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Post Info TOPIC: January 2018


L

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RE: January 2018
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Mercury is at Greatest western elongation (22.7° W) in the constellation Ophiuchus at 20:00 UT, 1st January 2018.



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L

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There are many meteor showers this month...
The Quadrantids Meteors Shower Peaks on the 3rd January. It is active from January 1 through January 5.

ShowerActivity PeriodMaximumRadiantVelocityZHR
  DateR.A.Dec.km/s 
Zeta AurigidsDec 11-Jan 21Dec. 31/Jan. 1    
QuadrantidsJan 1-5Jan. 416.3h56.6°52.1114.2
Gamma VelidsJan 1-17Jan. 5-8    
Rho GeminidsDec 28-Jan 28Jan. 8/9    
January DraconidsJan10-24Jan. 13-16    
January BootidsJan 8-18Jan 813.9h-12.0°19.4 
Eta CrateridsJan 11-22Jan. 16/17    
Delta-CancridsDec 14-Feb 14Jan. 17128°+20°20.44
Coma BerenicidDec8 - Jan 23Jan 18165°+30° 6
Alpha HydridsJan 15-30Jan. 20/21    
Eta CarinidsJan 14-27Jan. 21/22    
CanidsJan13-30Jan. 24/25    
Alpha LeonidsJan13-Feb 13Jan. 24-31    
AurigidsJan-Feb 23Jan. 31   bolids
Orionids Jan. 3115.4h-15.3°29.924.3



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January Highlights

The Beehive Cluster
Otherwise known as M44. This is an open cluster and is a wonderful object for binoculars or a small telescope. It contains nearly 200 stars. At a magnitude of 3.7, the cluster should be visible to the naked eye as a fuzzy patch of light, and as such was known to the ancients and actually included in some of their myths. Hipparchus in 130 BC called it "the little cloud". Its true nature was not revealed until 1609/10 when Galileo became the first person to see it through a telescope.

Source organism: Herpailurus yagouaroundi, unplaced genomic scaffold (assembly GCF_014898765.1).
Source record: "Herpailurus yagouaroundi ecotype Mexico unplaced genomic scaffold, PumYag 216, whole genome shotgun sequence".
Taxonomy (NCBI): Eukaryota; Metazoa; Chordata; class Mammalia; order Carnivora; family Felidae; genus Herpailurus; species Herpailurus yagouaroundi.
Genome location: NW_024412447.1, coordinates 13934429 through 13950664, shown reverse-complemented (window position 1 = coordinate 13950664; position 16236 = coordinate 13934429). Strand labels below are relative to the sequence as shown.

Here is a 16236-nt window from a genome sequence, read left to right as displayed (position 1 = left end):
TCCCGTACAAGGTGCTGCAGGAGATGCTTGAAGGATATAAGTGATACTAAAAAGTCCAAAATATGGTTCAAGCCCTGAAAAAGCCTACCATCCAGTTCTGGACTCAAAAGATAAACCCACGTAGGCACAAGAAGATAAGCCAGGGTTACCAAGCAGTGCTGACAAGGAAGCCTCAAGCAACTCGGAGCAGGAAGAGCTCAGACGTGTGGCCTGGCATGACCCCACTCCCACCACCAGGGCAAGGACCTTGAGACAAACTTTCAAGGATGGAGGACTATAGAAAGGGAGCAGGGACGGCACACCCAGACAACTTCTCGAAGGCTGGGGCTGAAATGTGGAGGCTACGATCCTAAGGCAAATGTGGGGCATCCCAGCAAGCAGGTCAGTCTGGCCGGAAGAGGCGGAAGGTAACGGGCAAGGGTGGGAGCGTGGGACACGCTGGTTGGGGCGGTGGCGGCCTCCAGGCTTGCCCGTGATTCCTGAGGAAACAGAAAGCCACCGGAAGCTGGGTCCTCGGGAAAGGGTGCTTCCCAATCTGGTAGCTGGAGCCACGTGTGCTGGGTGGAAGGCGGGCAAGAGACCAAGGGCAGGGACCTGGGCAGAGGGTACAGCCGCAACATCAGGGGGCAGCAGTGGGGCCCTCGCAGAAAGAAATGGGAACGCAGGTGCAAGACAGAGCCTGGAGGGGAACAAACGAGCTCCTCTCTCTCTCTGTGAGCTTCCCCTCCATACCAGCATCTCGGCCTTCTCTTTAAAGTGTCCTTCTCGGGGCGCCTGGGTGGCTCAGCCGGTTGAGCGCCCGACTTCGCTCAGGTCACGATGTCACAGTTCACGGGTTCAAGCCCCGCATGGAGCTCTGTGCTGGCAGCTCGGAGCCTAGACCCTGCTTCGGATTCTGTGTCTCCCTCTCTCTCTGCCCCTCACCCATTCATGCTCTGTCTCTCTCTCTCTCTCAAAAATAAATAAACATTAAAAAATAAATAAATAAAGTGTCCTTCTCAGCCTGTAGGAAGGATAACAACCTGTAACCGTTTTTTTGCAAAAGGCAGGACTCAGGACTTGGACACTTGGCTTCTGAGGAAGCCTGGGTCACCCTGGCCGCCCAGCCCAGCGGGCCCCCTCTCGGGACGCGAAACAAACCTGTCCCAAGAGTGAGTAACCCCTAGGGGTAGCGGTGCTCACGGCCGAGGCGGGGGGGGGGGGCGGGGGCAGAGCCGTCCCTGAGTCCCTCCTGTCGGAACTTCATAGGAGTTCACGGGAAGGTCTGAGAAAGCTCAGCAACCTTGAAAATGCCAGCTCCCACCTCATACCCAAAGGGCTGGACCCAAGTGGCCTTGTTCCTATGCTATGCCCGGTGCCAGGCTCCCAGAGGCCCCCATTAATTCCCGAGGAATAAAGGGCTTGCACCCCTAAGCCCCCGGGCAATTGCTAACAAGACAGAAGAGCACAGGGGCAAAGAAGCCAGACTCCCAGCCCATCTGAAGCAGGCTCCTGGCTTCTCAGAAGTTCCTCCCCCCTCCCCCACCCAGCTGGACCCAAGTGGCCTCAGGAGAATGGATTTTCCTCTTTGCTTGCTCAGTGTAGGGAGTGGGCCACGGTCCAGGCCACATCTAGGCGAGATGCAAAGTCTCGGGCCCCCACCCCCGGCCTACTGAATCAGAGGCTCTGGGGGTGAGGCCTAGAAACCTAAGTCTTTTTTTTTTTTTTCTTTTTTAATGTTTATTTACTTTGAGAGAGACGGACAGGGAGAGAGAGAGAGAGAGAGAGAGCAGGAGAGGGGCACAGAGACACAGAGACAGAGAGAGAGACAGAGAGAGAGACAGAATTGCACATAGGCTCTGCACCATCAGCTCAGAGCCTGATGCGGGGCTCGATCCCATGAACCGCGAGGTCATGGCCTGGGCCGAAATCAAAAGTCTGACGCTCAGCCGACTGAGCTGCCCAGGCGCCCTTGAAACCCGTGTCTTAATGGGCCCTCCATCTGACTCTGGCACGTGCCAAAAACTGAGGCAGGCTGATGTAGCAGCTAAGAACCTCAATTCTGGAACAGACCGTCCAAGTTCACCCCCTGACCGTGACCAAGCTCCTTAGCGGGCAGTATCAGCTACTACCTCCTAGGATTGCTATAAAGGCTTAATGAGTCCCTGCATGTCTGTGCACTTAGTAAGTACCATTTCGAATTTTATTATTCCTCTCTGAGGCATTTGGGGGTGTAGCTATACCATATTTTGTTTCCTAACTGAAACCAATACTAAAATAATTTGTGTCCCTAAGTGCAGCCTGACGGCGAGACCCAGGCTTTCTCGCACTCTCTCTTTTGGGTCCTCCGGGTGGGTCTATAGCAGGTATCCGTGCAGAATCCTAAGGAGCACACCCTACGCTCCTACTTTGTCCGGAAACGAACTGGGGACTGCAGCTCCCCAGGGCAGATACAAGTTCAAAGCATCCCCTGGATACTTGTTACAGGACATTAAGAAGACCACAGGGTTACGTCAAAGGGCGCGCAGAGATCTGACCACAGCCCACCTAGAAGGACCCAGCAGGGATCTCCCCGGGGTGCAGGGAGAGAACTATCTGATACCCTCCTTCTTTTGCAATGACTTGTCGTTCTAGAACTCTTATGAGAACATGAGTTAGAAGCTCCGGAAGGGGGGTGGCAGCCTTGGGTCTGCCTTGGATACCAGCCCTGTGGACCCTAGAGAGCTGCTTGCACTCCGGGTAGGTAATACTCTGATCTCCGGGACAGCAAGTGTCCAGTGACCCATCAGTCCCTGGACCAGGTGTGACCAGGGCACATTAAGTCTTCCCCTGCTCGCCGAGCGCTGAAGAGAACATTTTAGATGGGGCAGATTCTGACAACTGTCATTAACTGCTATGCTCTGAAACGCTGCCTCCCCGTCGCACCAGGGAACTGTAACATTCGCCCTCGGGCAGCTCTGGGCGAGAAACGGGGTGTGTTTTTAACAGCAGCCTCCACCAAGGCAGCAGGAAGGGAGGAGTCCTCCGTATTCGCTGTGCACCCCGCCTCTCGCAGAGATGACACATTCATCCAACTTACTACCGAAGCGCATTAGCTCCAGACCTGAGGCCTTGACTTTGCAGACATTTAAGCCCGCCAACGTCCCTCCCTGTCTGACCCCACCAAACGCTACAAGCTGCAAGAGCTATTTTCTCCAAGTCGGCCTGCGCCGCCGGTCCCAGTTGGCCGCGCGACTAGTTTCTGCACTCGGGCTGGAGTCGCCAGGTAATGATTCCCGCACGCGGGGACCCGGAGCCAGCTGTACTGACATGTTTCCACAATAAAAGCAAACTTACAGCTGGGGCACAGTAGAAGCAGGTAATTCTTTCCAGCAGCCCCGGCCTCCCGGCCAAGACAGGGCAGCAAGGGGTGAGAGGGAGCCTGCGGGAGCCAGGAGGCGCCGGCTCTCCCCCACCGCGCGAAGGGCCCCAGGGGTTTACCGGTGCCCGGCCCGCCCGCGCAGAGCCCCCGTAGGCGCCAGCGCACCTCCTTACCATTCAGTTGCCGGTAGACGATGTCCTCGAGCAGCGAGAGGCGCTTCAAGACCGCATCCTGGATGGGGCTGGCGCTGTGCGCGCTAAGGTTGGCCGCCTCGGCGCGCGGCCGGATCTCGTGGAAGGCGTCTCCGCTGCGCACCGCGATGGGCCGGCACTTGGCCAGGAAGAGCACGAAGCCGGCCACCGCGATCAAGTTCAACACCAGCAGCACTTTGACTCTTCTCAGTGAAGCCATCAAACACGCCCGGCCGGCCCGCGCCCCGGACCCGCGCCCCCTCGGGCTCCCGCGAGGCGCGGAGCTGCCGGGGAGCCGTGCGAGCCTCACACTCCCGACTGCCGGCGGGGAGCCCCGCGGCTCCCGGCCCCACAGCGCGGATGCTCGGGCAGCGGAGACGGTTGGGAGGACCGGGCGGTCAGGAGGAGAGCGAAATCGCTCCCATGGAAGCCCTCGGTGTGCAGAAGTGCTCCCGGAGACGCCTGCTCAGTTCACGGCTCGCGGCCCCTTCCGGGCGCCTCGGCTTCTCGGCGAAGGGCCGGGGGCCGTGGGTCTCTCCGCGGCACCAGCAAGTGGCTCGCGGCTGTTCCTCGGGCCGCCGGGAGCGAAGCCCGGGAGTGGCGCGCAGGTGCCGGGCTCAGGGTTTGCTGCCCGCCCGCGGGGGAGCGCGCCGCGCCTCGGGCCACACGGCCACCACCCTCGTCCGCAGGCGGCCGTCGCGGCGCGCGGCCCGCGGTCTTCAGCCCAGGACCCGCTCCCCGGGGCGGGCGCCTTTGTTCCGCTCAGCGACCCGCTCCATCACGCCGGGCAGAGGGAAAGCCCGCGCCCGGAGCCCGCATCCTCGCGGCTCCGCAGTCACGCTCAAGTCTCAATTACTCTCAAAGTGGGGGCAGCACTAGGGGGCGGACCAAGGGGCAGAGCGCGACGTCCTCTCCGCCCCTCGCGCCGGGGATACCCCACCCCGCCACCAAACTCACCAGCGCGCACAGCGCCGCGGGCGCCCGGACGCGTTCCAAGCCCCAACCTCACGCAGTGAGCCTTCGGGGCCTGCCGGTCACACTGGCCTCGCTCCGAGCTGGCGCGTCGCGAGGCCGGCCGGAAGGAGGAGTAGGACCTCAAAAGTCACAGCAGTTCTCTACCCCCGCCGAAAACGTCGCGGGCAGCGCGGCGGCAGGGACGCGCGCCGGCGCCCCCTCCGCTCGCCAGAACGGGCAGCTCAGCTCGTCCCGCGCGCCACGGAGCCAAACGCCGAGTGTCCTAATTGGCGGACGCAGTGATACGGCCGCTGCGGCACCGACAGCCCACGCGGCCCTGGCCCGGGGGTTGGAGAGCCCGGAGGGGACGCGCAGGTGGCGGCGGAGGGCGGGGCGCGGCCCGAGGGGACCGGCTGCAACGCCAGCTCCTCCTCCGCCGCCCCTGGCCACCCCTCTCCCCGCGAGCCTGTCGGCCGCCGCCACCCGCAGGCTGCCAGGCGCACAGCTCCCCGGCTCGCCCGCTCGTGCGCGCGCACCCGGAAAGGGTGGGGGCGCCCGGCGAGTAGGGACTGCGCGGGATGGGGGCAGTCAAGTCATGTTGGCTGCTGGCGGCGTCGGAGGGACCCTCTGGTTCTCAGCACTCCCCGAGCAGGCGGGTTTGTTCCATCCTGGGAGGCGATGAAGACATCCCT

Using binoculars, you should find about 80 stars (many more, if you're using a telescope). Since the Beehive is about 577 light years away the light you are seeing tonight left before Galileo first lifted his telescope toward the sky.

The Orion Nebula
Orion is a favourite target of telescope owners. In the centre of Orion's sword, just below the 'belt', lies the great Orion Nebula. Even small 60mm telescopes will show the brightest regions of the nebula and the "Trapezium"; a grouping of the brightest blue stars near the centre. The nebula glows because of the intense energy being radiated by them. The red light shows the location of the hydrogen gas, the blue light is light being reflected from the Trapezium. The blue colour has the same origin as the blue light of our daytime sky, the dust particles in this nebula, reflect blue light more readily than red. 



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